We pulled in and this was the office….. A slight change from the luxury Marinaterra hotel in San Carlos. No pool, no restaurant, not even a paved parking lot.
It was empty and locked, the place looked deserted. There was a sign on the door that I thought implied it was out of business so I immediately started checking my phone and GPS to find another hotel. Richard walked up the sign and read it more carefully and pointed out it really said to check in at the tienda down the street. Geesh, all those Spanish lessons and I couldn’t figure that out?? (I hope my tutors Fernando and Maria are not reading this..).
We were about to ride down the street to the store and someone ran over and unlocked the door. Yes, they had vacancies, of course, we were the only ones there.
Did I mention it was cold? Burrr, the rooms had some type of propane heater powered by a barbeque type propane tank. No outside ventilation. Richard or I couldn’t get ours started so we decided to leave it for the moment and go for a walk about town.
We met the local Priest who spoke good English so we chatted for awhile about his pueblo. He said mining was starting up in the area which was bringing a few more jobs but he was worried about all the deforestation that was happening. He was interested in why we were there, clearly this was not a normal tourist stop. I got the vague impression he was a little worried about us but he didn’t specifically mention anything.
A few days later we met a fidgety gringo in a restaurant in Batopolis who was there as part of some type “farming” operation. I’m not very judgmental, but his long hair and erratic behavior made me wonder about what type of farming he was really involved in. Of course, we knew better than to ask any specifics. We told him we stayed in Yecora and he couldn’t believe it. He was even more amazed we were at the Hotel King. He said next time to stay at the truck stop because they at least pay protection money to the cartels. Yea, ummmm, You just don’t know.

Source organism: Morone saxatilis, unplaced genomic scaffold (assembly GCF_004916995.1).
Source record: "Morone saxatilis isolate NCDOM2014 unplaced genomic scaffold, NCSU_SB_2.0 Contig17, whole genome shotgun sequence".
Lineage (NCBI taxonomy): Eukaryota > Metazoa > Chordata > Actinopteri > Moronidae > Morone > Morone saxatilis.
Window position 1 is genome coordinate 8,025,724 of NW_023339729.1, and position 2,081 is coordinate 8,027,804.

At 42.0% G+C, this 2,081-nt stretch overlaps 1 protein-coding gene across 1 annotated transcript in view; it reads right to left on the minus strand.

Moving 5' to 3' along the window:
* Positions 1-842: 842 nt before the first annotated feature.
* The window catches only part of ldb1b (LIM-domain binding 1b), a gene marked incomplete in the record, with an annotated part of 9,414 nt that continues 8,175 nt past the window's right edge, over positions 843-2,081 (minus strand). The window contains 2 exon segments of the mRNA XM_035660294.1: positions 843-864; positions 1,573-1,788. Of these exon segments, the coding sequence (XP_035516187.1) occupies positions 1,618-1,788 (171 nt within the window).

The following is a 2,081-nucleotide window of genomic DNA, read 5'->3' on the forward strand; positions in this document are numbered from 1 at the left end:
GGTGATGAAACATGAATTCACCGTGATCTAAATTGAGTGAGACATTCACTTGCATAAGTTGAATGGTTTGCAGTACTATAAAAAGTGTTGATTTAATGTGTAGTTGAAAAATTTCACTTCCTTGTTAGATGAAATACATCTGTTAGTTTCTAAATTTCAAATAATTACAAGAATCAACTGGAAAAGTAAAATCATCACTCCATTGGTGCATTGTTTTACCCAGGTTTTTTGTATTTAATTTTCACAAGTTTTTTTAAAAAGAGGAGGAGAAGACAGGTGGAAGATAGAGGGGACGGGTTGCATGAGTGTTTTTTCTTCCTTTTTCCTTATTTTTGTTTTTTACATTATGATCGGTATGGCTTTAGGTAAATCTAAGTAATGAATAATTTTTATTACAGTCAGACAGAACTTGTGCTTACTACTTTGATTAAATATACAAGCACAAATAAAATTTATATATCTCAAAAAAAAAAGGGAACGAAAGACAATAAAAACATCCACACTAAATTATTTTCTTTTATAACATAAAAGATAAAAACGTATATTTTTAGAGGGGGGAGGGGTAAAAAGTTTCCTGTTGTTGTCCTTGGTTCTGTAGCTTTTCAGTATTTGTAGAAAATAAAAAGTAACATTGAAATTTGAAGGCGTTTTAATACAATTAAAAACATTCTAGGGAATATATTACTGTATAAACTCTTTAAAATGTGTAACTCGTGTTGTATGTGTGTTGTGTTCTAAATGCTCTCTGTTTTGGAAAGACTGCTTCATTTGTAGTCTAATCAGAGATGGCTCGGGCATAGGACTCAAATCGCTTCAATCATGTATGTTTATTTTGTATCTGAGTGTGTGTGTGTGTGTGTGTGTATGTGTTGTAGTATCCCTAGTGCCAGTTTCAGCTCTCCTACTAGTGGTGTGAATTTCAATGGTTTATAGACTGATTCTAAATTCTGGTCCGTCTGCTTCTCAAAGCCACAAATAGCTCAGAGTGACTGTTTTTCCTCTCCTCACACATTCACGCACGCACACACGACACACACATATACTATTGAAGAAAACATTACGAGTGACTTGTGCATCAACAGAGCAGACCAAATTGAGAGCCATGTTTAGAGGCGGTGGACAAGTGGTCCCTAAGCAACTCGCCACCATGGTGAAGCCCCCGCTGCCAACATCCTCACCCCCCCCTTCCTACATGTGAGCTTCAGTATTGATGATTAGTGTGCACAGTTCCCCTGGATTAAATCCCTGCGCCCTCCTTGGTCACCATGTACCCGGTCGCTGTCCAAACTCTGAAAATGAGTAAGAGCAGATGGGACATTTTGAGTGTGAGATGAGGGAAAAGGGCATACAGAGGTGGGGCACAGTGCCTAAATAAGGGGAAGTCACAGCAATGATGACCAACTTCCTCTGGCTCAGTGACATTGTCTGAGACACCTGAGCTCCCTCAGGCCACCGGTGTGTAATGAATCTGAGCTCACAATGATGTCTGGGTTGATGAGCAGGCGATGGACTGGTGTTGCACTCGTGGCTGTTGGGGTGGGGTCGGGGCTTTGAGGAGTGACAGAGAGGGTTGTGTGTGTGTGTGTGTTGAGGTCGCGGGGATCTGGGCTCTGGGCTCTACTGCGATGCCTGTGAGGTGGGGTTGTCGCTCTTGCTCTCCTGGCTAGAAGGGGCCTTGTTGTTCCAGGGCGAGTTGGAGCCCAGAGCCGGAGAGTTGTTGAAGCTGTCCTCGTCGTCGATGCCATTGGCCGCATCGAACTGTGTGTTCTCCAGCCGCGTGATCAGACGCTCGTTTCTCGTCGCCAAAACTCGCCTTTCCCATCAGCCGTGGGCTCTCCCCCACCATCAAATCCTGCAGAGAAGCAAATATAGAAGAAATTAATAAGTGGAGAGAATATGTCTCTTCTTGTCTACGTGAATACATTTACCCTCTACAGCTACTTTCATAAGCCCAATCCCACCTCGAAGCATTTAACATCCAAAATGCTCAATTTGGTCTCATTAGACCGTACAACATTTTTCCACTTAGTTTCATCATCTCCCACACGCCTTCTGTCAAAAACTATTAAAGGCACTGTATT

We returned on foot well after dark after a truly unremarkable hamburguesa at an outdoor roadside stand. Deby vowed that would be her last hamburger of the trip and stuck to it. I didn’t disagree. Back at the luxury accommodations we tried to get the propane heaters started with no luck. I walked to the tienda and this time with better Spanish skills got someone to give us a hand. Ours was out of propane and the guy from the store got Richards started somehow. Content with an early night and finally getting warm we read for a while and fell asleep worrying about carbon dioxide buildup. Well, at least we would sleep good.
It didn’t last. Our heating unit went out about midnight and Richard reported his ran out of gas about the same time. Fortunately , Deby and I had some body heat we could call on. Richard took all the blankets from his second bed and managed to stay a little warm.
The next morning we were all up early, cold and looking for coffee. It took a somewhat long walk into the center of town to find the only indoor restaurant. It was almost full of patrons discretely eyed us as we found our way to one of the last tables. We didn’t care…. coffee – por favor!
We ate slowly and waited for the temperatures to rise at least into the mid 40s before continuing to the city of Creel at the top of Copper Canyon.
Here is a picture just outside the Hotel King, the cows seem indifferent to the three gringos on motorcycles driving on their road.
Next – into Copper Canyon.
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Donn and Deby